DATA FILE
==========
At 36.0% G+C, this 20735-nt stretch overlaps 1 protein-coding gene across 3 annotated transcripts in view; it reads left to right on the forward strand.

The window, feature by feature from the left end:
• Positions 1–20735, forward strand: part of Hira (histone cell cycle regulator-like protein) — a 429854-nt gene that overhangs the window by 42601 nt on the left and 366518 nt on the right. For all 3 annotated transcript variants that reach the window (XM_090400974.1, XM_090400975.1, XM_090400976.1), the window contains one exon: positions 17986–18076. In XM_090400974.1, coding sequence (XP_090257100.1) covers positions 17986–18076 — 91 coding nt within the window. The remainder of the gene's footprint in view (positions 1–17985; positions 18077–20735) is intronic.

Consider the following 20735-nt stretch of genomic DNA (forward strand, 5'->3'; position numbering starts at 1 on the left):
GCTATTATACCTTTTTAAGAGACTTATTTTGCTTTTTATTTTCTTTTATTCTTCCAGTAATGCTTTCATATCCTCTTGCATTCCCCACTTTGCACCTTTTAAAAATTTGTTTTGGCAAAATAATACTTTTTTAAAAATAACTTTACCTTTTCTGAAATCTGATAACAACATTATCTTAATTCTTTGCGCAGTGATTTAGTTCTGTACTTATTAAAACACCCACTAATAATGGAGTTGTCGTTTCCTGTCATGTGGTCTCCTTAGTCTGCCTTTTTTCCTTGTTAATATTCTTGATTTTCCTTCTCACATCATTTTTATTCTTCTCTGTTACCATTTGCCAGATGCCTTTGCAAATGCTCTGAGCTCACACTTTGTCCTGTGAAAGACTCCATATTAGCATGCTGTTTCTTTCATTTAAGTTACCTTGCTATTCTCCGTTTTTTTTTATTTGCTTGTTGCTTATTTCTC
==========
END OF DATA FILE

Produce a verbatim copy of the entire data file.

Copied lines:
At 36.0% G+C, this 20735-nt stretch overlaps 1 protein-coding gene across 3 annotated transcripts in view; it reads left to right on the forward strand.

The window, feature by feature from the left end:
• Positions 1–20735, forward strand: part of Hira (histone cell cycle regulator-like protein) — a 429854-nt gene that overhangs the window by 42601 nt on the left and 366518 nt on the right. For all 3 annotated transcript variants that reach the window (XM_090400974.1, XM_090400975.1, XM_090400976.1), the window contains one exon: positions 17986–18076. In XM_090400974.1, coding sequence (XP_090257100.1) covers positions 17986–18076 — 91 coding nt within the window. The remainder of the gene's footprint in view (positions 1–17985; positions 18077–20735) is intronic.

Consider the following 20735-nt stretch of genomic DNA (forward strand, 5'->3'; position numbering starts at 1 on the left):
GCTATTATACCTTTTTAAGAGACTTATTTTGCTTTTTATTTTCTTTTATTCTTCCAGTAATGCTTTCATATCCTCTTGCATTCCCCACTTTGCACCTTTTAAAAATTTGTTTTGGCAAAATAATACTTTTTTAAAAATAACTTTACCTTTTCTGAAATCTGATAACAACATTATCTTAATTCTTTGCGCAGTGATTTAGTTCTGTACTTATTAAAACACCCACTAATAATGGAGTTGTCGTTTCCTGTCATGTGGTCTCCTTAGTCTGCCTTTTTTCCTTGTTAATATTCTTGATTTTCCTTCTCACATCATTTTTATTCTTCTCTGTTACCATTTGCCAGATGCCTTTGCAAATGCTCTGAGCTCACACTTTGTCCTGTGAAAGACTCCATATTAGCATGCTGTTTCTTTCATTTAAGTTACCTTGCTATTCTCCGTTTTTTTTTATTTGCTTGTTGCTTATTTCTC